Pioneering alt-rock band Jane’s Addiction unleashed their first studio album on an unsuspecting public in 1988. Creatively and stylishly melding sweeping art-rock and a heavyduty metal crunch, Nothing’s Shocking was comprised of songs built on guitarist Dave Navarro’s multi-storey riffs, topped with the unmistakable melodic banshee howl of vocalist Perry Farrell.
Live shows crackled with the mindbending excitement of the nucleus pair’s immaculately flawed relationship. This clash of two creative forces – fuelled by a mountain of mind-altering substances – led to some great music, but also to the band splitting in 1990 after just three albums. Apart from one US tour in 1997, the band members went their separate ways and busied themselves with separate musical activities. But Jane’s Addiction cast a long shadow, and in 2003 they were back and surfing a new wave of popularity with Strays, their first album of new material in 13 years.
What was would you say was the best career decision you ever made?
Perry Farrell: I can think of three. The obvious answer would be getting this band back together, and the second would be forming Lollapalooza. The third answer would be breaking up Jane’s Addiction. Because here I am now, and we have a wonderful story, and I really wasn’t feeling it back at that time. I thought, be true to yourself, do what you feel in your heart and not what everyone else wants you to do because it’s gonna make life good for them. Who knows what would’ve happened and where I’d be today if I hadn’t done that?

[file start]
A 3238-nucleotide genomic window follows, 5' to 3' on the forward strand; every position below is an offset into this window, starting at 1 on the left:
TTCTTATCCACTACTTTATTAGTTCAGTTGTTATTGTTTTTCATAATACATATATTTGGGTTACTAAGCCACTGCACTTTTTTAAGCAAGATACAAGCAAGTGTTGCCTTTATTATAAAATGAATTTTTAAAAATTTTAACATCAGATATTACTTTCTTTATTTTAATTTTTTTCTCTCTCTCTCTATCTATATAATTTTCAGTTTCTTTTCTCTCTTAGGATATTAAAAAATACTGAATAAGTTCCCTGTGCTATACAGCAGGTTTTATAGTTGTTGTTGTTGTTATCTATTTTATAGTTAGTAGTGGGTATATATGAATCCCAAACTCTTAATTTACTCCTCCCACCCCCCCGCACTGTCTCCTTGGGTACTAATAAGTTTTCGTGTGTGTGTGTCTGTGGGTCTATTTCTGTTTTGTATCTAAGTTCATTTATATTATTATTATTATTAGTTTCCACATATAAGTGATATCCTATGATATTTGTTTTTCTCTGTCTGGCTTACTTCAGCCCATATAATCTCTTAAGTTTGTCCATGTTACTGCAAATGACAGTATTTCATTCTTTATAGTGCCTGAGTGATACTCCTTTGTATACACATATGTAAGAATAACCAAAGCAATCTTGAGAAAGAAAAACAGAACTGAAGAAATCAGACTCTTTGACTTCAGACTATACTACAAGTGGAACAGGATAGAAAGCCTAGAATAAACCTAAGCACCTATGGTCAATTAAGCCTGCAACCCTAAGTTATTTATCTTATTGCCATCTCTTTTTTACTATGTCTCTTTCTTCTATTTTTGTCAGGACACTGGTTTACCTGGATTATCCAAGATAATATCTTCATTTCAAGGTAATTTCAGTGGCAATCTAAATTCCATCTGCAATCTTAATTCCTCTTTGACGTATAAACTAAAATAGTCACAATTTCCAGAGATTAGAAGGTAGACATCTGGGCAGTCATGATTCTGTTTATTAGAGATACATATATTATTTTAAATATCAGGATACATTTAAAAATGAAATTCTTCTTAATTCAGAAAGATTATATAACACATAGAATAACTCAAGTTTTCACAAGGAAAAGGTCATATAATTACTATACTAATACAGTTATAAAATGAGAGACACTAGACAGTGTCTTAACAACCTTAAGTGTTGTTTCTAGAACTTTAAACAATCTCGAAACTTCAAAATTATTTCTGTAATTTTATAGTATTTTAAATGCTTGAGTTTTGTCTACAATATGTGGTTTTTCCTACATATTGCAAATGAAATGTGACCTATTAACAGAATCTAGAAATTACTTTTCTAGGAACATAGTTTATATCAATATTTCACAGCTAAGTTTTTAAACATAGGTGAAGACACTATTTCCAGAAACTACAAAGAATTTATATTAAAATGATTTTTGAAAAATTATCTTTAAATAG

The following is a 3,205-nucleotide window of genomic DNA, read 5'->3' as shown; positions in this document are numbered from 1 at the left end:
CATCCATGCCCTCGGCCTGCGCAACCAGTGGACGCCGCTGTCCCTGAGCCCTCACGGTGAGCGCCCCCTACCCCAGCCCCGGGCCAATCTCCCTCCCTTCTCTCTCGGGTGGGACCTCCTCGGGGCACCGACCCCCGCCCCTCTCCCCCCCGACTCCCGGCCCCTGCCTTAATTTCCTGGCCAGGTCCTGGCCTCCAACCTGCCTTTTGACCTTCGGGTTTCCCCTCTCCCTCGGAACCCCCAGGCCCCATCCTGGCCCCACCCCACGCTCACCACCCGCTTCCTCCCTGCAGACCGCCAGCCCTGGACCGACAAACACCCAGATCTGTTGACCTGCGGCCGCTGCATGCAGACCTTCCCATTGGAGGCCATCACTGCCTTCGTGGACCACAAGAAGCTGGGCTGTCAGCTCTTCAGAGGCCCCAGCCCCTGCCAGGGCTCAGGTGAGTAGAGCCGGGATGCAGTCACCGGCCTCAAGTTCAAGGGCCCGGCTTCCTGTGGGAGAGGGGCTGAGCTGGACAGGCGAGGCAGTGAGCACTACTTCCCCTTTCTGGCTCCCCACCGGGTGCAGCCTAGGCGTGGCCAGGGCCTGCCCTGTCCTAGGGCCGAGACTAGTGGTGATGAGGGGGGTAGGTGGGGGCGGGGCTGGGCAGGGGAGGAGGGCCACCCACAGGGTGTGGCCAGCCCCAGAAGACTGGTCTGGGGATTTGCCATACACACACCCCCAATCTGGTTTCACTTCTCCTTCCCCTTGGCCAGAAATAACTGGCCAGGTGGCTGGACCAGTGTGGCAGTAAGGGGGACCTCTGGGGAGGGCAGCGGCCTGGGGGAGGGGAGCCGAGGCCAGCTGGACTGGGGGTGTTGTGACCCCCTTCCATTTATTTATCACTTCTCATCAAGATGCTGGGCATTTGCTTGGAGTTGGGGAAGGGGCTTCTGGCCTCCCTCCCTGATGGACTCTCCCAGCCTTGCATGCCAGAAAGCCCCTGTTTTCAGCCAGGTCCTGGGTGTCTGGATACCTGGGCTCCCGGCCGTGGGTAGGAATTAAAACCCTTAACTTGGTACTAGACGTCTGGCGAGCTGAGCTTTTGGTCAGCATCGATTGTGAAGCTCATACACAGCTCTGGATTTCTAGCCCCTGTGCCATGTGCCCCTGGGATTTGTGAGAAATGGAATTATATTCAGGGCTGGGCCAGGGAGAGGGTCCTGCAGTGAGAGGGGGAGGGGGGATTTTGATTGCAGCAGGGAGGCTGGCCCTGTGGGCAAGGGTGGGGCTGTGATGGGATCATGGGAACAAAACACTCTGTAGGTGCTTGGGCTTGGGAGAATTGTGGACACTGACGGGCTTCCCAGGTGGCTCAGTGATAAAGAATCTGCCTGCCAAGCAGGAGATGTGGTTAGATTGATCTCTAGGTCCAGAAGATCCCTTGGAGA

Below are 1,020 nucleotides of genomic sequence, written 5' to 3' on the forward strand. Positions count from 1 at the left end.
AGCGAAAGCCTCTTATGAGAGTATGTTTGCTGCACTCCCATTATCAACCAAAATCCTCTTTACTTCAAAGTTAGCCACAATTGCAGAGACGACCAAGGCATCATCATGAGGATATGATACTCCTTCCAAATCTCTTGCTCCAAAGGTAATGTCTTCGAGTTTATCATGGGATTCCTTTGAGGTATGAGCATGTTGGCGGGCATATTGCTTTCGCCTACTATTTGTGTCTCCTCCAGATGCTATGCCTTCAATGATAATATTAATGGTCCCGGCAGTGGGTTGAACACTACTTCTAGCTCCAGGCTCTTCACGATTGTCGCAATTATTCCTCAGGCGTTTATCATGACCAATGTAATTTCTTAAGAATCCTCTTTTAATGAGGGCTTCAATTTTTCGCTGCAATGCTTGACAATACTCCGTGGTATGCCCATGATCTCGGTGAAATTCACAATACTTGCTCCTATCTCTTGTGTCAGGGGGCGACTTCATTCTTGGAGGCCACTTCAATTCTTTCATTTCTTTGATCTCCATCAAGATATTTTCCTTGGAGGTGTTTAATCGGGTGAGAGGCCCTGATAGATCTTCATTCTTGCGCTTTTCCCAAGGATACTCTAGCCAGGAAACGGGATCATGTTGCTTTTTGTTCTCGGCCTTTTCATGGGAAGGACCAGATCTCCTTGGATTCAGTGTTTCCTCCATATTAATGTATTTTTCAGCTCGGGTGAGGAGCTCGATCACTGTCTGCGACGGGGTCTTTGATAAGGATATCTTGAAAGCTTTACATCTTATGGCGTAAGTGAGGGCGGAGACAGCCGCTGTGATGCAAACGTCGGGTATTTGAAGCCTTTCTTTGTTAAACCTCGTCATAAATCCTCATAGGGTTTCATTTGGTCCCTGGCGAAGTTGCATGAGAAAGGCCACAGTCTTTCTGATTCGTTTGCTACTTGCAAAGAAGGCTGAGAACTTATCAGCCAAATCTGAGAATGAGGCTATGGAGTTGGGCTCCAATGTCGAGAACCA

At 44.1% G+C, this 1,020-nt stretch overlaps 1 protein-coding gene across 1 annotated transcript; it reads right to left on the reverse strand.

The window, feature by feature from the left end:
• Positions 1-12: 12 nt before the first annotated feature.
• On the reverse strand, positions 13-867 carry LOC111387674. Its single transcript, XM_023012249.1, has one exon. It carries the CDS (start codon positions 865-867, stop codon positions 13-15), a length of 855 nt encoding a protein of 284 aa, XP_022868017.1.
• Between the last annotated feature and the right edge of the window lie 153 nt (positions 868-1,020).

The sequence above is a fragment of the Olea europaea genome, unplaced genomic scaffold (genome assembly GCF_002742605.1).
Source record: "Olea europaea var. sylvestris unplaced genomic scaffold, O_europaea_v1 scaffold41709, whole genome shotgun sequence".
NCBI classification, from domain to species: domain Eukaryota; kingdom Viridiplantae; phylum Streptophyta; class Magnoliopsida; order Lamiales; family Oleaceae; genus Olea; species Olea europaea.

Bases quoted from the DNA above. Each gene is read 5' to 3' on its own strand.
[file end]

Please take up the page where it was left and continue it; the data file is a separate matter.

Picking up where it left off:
You can go about this business of music in two ways. You can go for it all. And back then we saw some of the other bands around us just blow up. But we’re here talking now. As for them, I don’t admire their position. But I really admire where we are, looking from the outside, because it’s very hard to maintain a career, let alone have one 13 years later and feeling as fresh as ours.
Y’know, this is the best we’ve ever done. We were underground, and now we’ve come back at a time when it’s very difficult to sell a record. So for us to come back and sell a million records is wonderful, whereas people coming up at the same time as us were expecting to sell ten million and now can’t even sell one. To me it feels wonderful being where we are.
Dave Navarro: The best decision I made was to accept the invitation to join the Red Hot Chili Peppers. I really got a great schooling on working with a band, and coming into an unfamiliar situation forced me to expand my creativity and musicianship. In the same breath, it helped me truly appreciate what I had in Jane’s Addiction. So when I came back to it was that much more appealing and rewarding.